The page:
Feature

Cheerful Money: Me, My Family, and the Last Days of WASP Splendor by Tad Friend

Friend's beautifully written book offers a convincing argument for why WASP culture collapsed in the mid-1960s.

(Little, Brown, 353 pages, $24.99)

One way Tad Friend recognized that he was a WASP was that the term’s imprecision bothered him, but he was “too cheap to spring for another acronym.” He also had a sparsely provisioned fridge, an abhorrence of public displays of ineptitude, and a “concise and
predictable wardrobe.” I will never, he writes, “experience the pleasures of leather pants.” What made his particular cultural inheritance undeniable, though, was his realization that “I harbored a feeling of disconnection from my parents, as they had from their parents, and their parents had from their parents.” Something in the bloodline, something in “the amassed weight” of his ancestors’ expectations, caused almost every member of the family to shy from engaging fully in even life’s most cherished relationships.

Friend may be a scion of this country’s faded elite, but “he has written a book for all of us,” said Jane Juska in the San Francisco Chronicle. Cheerful Money is jolly with “summer houses, maids, private schools, and ditsy relatives,” and it offhandedly offers a convincing argument for why WASP culture collapsed in the mid-1960s. But its broader theme is that “families are our fate.” Friend’s father was the president of Swarthmore College; his mother was one of those well-bred types who learned to wear a mask of “hostile” cheerfulness. Friend, now a staff writer at The New Yorker, doesn’t indulge in self-pity when examining where his own guardedness sprang from. “His account of losing his armor is straightforward, funny, and often moving.” What’s more, all of it is “gorgeously written.”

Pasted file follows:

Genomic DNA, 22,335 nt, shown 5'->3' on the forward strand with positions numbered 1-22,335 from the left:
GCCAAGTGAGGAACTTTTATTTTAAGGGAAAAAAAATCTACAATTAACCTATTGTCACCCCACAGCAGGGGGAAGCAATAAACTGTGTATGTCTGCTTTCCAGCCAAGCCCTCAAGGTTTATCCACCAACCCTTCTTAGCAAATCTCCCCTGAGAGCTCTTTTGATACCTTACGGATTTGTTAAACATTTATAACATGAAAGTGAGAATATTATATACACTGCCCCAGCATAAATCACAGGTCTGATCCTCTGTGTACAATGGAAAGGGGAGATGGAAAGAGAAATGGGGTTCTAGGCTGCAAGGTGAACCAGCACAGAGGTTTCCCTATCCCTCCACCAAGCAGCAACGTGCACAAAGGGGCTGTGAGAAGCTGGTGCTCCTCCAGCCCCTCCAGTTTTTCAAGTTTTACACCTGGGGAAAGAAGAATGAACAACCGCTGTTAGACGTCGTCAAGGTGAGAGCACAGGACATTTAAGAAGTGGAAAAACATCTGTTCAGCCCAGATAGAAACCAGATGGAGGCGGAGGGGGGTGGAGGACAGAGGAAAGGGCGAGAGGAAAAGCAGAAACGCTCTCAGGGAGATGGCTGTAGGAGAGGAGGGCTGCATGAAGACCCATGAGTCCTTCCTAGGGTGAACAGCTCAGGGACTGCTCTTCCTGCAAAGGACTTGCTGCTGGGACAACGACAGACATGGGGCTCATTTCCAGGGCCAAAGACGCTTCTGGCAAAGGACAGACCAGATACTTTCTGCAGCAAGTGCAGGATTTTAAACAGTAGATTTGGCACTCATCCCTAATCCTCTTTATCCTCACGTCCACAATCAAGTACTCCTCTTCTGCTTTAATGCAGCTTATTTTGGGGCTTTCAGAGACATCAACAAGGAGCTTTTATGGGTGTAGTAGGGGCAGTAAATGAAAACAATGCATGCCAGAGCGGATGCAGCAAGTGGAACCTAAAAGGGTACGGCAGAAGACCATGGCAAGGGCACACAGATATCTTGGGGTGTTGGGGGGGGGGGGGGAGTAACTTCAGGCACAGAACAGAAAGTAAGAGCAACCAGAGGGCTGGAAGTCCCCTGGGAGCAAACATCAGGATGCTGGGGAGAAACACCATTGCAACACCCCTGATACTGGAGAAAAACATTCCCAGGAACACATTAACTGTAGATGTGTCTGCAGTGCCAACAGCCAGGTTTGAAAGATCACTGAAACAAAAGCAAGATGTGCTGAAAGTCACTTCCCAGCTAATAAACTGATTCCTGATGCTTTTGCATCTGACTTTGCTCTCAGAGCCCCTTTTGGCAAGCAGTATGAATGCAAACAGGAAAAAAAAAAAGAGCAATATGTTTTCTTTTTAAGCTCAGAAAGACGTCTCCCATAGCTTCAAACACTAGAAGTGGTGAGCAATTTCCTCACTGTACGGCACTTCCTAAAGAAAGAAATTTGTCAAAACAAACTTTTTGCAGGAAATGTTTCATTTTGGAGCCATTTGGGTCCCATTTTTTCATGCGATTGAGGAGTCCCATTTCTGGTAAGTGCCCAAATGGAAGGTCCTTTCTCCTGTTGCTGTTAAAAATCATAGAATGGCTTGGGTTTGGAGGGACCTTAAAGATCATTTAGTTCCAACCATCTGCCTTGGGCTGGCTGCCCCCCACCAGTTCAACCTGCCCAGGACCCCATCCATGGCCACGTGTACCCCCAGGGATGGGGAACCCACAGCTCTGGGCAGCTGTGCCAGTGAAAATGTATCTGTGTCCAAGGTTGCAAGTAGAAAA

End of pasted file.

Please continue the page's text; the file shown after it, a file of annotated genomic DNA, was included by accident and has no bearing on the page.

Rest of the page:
The very beauty of the writing “annoys me” to no end, said Melik Kaylan in Forbes. Friend is one of the few “transcendently gifted” prose craftsmen of his generation. Yet he’s used his first book to apologize for WASP culture, when he might have broken from the crowd to celebrate it. America wouldn’t be America without WASPs and their impulse toward stewardship, which Friend rightly describes as central to their ethic. In the author’s mind, though, it’s too late for fighting, said Jessica Joffe in Bookforum. WASPs were “the most American of people,” Friend tells us, but they were fated to fall because they “failed at the most American necessity: assimilation.”

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